The Auckland Agenda adds $28b to NZ corruption

Much of the council agenda is conducted in secret.

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by Avaiki Nius Agency
editor Jason Brown

We need more time.

Residents in Auckland, New Zealand, the world's largest Pacific Islands city, have less than 24 hours to make their views known on the final draft of a plan aimed at the next 30 years.

Like almost every other aspect of the "super-city", the plan has been hatched, launched and pushed through so-called consultation phases at highly questionable pace. Especially when the same time period saw the hosting of a Rugby World Cup, the world’s third largest sporting event in terms of television audience.

In a stadium of 4 million, 1.4 million Auckland residents have had just over 40 days to consider the 258 page “Draft Auckland Plan”, launched on 20 September 2011, an incredibly short space of time for a plan covering the next 11,000 days.

This plan is just 30 pages longer than the original discussion document, Auckland Unleashed, last modified on 14th April 2011.

Public hearings will be held over the next month, with the draft finalised in December, then adopted in February 2012.

Less than a year’s consultation for a plan covering three decades.

This is deeply unfair on a city which has seen an anything-goes National Party government steamroll over a Royal Commission of Inquiry into their future, and then impose its own highly suspect agenda with regards to how $28 billion in ratepayer assets are handled.

Former coalition partner and leader of the economically fascist ACT Party, Rodney Hide, also dismissed calls for a referendum on the future of Auckland. Now gone, along with an MP who stole the identity of dead baby to gain a false passport and has just been suspended for 12 months as a lawyer, the Hide legacy appears to be locked in place.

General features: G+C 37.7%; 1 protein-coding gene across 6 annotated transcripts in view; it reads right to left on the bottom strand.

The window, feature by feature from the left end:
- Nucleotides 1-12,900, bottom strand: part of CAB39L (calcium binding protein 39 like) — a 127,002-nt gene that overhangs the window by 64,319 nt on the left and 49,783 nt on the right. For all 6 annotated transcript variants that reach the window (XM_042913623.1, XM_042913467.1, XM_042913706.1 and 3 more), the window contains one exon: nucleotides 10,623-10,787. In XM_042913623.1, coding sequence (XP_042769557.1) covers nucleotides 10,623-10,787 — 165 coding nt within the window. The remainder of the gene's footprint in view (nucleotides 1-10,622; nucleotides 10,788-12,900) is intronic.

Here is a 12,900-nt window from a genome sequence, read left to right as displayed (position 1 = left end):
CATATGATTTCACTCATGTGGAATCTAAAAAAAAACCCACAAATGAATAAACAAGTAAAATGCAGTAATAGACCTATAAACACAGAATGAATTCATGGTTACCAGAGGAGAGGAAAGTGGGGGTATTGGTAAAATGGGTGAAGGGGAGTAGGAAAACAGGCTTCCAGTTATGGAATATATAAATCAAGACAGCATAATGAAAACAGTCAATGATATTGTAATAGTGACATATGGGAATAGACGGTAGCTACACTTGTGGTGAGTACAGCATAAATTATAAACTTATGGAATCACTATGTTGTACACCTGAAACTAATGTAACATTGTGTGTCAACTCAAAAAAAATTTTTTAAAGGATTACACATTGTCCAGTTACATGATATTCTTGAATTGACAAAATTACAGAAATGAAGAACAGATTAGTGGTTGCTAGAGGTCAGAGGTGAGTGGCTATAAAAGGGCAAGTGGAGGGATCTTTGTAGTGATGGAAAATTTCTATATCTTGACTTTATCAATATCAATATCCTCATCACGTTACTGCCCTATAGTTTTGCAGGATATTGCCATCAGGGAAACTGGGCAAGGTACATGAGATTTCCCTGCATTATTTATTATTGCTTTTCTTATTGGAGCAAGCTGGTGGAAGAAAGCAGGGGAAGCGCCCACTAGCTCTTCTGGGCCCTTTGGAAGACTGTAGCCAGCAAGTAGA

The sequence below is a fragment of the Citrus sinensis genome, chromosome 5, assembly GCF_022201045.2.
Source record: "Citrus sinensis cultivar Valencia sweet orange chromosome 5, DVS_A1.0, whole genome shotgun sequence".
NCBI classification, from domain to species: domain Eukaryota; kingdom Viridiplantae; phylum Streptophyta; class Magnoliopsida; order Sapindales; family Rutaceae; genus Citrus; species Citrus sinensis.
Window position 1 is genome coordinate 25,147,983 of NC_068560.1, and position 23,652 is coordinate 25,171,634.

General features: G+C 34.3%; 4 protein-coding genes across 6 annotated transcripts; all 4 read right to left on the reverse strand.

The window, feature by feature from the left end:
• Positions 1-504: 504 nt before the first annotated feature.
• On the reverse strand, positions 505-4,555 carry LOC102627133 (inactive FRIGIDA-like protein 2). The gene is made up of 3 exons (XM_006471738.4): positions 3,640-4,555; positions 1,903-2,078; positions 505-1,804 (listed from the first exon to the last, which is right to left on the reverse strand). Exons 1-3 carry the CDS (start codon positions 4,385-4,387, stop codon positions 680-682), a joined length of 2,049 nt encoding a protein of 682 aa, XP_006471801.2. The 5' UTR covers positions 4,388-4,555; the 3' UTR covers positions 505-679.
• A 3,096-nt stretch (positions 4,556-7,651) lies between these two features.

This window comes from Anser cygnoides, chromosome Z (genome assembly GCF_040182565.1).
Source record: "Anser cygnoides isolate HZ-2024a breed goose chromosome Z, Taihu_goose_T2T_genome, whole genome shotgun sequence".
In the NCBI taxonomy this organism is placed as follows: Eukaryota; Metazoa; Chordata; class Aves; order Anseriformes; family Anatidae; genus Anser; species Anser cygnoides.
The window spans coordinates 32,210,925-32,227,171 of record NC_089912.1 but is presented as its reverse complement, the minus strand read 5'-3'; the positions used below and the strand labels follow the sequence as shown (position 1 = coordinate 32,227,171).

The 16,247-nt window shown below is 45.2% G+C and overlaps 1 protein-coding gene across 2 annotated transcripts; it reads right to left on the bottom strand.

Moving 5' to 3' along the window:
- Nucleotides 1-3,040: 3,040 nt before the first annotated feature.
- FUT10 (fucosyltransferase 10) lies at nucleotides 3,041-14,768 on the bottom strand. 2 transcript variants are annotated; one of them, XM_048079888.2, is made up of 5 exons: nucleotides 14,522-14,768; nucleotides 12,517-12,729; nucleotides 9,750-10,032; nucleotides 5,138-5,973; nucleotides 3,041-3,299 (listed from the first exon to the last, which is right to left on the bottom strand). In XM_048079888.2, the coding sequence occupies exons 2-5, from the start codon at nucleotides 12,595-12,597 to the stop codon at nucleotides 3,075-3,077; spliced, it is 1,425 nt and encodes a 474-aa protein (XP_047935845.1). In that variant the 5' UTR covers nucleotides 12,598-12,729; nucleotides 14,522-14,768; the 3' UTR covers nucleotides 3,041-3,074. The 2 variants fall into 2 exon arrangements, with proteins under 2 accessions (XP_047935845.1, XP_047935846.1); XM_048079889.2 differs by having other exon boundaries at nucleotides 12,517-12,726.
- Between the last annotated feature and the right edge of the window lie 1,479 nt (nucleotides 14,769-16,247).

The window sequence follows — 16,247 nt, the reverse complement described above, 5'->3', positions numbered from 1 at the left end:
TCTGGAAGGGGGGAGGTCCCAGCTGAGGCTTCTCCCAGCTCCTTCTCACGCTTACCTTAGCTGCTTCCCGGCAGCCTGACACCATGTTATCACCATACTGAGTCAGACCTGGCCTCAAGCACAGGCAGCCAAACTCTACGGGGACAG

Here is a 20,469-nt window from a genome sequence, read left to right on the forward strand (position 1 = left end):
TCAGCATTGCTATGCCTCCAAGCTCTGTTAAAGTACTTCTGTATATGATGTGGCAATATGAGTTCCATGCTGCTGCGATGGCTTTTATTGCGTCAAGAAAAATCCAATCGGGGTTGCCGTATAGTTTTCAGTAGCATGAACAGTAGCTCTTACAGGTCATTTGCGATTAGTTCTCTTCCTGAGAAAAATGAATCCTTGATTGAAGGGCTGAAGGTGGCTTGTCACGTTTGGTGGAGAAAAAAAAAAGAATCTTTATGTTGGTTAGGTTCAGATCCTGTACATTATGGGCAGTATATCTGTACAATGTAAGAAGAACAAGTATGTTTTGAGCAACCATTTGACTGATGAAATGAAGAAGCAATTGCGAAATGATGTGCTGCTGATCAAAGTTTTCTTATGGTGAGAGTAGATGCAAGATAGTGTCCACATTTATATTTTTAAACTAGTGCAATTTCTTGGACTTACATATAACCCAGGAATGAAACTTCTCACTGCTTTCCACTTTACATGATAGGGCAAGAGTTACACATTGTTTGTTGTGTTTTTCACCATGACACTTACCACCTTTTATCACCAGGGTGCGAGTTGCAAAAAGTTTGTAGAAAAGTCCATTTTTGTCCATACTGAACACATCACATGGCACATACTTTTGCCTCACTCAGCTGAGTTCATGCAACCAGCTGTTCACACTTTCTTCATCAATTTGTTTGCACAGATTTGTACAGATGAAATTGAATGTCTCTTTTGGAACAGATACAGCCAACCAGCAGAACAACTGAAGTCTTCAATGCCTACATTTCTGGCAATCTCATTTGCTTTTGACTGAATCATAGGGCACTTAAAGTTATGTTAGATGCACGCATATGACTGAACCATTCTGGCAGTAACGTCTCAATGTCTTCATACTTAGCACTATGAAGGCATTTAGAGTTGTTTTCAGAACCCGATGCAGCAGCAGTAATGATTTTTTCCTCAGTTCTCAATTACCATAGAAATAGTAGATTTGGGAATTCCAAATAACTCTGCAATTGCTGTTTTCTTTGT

Molly-coddled by corporate media, riding high in the polls, the John Key government has brushed off criticism from all corners of a huge urban and rural sprawl with what is, for some, an infuriatingly smug smile, closer to a smirk.

Unfair, and deeply undemocratic.

Secrecy and confidentiality have made an unwelcome return to both state and regional decision making processes, raising questions of proper due process.

With some 3,439 written and 550 oral submissions to the original commission of inquiry, it might have been expected that residents would throw their hands up and abandon what is obviously a deeply contemptuous approach to consultation.

On the contrary.

Some 8,500 responses were written in answer to the Auckland Unleashed discussion document, in a space of just four months. With just a 30 page difference between the council discussion document and draft plan, it remains to be seen how many of those recommendations will make it past the consultation stage.

Far from guaranteeing a super city, now or 30 years hence, the council rush job represents yet another land grab from ratepayers, and, long suffering Maori.

This is not ‘just’ about citizen and indigenous rights, however.

As bad, if not worse, the entire Super City process is yet another example calling into question the quality and future of the Pakeha justice and governance systems.  

What does all this mean for Maori, Polynesian and other Pacific Islanders in Auckland, and New Zealand ?

Probably more of the same.

Economic exploitation, marginalisation and negligence - just like a majority of Pakeha citizens who seem unable to see past a fog of media misrepresentation, or the face of a man once known as the “smiling assassin”.

With the world cup only just at an end, and a general election just ahead, it seems obvious to everyone but elected representatives that the world’s biggest Pacific city needs more time to decide its own future.

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